According to one Democratic Party activist, the American public has become a sort of ‘fast food electorate’ and it is as if ‘Americans suffer collectively from a plague of Attention Deficit Disorder’. In the EU this recalcitrant public is dismissed as a bunch of backward-looking xenophobes. After the rejection of the EU treaty by the French and Dutch electorates, the Liberal Democratic MEP Andrew Duff’s characterisation of the opponents of the EU Constitution was neither liberal nor democratic. ‘The rejectionists are an odd bunch of racists, xenophobes, nationalists, communists, disappointed centre-left and the generally pissed-off’, he told Parliament Magazine.

Throughout history the political elites have tended to be anxious and sometimes hostile to public opinion. Most of the classical studies of public opinion, especially those written from a liberal perspective, tend to be negative about their subject matter. Often, it is the liberal disappointment with the inability of the people to do what is in their interest that shapes the discussion, in which public opinion is invariably treated as a ‘problem’. The American commentator Walter Lippman’s 1922 study, Public Opinion, provides the classic statement: he warns that the proportion of the electorate which is ‘absolutely illiterate’ is much larger than we suspect and that these people who are ‘mentally children or barbarians’ are natural targets of manipulators.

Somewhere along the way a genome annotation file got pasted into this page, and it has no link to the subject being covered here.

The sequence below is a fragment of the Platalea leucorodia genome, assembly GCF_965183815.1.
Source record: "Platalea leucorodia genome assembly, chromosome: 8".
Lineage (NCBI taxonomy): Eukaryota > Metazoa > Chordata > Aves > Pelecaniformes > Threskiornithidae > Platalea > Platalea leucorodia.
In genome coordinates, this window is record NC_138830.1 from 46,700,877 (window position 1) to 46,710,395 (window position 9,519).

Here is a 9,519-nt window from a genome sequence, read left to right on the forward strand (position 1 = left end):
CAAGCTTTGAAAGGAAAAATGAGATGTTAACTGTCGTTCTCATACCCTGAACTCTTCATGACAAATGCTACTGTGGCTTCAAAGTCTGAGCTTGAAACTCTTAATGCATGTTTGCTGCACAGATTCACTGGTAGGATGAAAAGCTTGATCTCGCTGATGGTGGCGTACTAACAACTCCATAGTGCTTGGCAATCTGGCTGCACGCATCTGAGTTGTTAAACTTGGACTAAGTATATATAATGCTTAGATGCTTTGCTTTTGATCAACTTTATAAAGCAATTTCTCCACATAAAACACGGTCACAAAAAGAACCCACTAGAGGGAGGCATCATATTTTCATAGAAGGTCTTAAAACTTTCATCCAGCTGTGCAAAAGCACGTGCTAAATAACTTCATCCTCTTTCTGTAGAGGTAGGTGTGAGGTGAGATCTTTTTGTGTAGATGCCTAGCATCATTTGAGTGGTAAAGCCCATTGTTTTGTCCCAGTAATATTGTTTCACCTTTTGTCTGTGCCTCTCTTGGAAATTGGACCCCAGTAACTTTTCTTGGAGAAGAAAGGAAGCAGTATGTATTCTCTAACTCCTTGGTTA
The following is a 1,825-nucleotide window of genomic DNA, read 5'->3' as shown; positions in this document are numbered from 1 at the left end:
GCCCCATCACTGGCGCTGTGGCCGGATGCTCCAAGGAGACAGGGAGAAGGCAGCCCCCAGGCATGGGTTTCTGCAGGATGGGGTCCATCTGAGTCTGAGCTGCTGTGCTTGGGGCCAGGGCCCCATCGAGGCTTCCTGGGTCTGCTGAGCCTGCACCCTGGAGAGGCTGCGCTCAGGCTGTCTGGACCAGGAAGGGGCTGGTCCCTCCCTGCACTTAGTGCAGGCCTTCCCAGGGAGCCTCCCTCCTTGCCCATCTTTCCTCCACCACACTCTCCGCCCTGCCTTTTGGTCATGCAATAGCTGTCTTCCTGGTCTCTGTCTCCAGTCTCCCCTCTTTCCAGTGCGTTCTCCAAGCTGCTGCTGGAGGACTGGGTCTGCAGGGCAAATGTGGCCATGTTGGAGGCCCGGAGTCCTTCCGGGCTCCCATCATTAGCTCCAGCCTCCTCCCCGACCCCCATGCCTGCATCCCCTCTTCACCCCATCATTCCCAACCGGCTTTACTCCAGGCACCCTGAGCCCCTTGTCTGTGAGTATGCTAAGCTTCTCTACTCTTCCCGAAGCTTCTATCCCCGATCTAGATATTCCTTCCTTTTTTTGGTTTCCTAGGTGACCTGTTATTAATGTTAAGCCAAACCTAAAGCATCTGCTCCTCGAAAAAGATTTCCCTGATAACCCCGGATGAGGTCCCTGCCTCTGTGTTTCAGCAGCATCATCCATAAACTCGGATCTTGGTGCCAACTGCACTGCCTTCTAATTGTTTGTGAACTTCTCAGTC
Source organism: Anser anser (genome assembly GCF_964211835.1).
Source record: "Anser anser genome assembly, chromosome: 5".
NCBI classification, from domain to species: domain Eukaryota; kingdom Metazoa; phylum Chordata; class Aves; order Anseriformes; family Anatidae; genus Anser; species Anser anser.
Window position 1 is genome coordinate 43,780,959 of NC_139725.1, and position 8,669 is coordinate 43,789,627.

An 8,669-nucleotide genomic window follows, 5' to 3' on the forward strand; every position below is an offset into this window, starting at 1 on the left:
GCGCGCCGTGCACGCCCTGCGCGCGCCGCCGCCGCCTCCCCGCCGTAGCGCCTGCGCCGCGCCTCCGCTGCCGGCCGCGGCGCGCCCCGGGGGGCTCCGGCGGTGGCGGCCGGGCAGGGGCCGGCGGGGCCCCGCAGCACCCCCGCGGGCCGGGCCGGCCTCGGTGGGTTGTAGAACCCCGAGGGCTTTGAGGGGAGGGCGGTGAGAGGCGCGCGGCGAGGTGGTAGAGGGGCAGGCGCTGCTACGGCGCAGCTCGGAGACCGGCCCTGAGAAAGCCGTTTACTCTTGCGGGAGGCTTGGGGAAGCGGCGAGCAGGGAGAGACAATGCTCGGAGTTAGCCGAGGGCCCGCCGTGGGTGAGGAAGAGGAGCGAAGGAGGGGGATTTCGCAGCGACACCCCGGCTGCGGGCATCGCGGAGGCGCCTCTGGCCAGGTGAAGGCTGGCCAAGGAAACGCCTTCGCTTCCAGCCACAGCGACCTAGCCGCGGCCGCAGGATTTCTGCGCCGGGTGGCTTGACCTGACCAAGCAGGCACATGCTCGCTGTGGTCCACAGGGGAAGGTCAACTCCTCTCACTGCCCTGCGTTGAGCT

This view of public opinion has dominated the Anglo-American literature on the subject. Frequently it has conveyed the patronising assumption that the public does not know what is in its best interest. As Edward Pager, an American sociologist, argued in 1929, ‘public opinion is often very cruel to those who struggle most unselfishly for the public welfare’.

So the tendency to stigmatise populist politics as a symptom of psychological disorder and irrationalism has a long history. In his important study The Populist Persuasion, Michael Kazin notes that in the USA during the Cold War, populism became the ‘great fear of liberal intellectuals’. They blamed mass democracy and an ‘authoritarian’ and ‘irrational’ working class for the rise of McCarthyism. Indeed, their hostility to McCarthyism, like their antagonism to the religious right today, was underpinned by distrust and antipathy towards ‘the very kinds of white American-Catholic workers, military veterans, discontented families in the middle of the social structure – who had once been the foot soldiers in causes such as industrial unionism, the CIO and the Popular Front in the 1930s and 1940s’. A decade later, these people were perceived as the enemy of liberalism.

Whereas ‘formerly liberals had worried about the decline of popular participation in politics’, now ‘they began to wonder whether “apathy” might not be a blessing in disguise’ notes Christopher Lasch in The True And Only Heaven, his study of the populist revolt against the liberal elite.